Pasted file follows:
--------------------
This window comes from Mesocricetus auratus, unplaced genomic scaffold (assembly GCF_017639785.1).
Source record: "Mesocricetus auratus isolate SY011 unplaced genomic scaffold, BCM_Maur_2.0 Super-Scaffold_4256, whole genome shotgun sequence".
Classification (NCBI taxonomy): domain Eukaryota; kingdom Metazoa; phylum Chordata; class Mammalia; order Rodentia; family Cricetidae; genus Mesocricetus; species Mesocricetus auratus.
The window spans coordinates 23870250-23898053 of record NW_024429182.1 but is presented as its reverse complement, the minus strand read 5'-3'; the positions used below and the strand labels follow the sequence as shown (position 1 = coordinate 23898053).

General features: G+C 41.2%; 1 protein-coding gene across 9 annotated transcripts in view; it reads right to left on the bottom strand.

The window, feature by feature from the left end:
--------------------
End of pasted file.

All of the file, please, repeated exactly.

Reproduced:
This window comes from Mesocricetus auratus, unplaced genomic scaffold (assembly GCF_017639785.1).
Source record: "Mesocricetus auratus isolate SY011 unplaced genomic scaffold, BCM_Maur_2.0 Super-Scaffold_4256, whole genome shotgun sequence".
Classification (NCBI taxonomy): domain Eukaryota; kingdom Metazoa; phylum Chordata; class Mammalia; order Rodentia; family Cricetidae; genus Mesocricetus; species Mesocricetus auratus.
The window spans coordinates 23870250-23898053 of record NW_024429182.1 but is presented as its reverse complement, the minus strand read 5'-3'; the positions used below and the strand labels follow the sequence as shown (position 1 = coordinate 23898053).

General features: G+C 41.2%; 1 protein-coding gene across 9 annotated transcripts in view; it reads right to left on the bottom strand.

The window, feature by feature from the left end: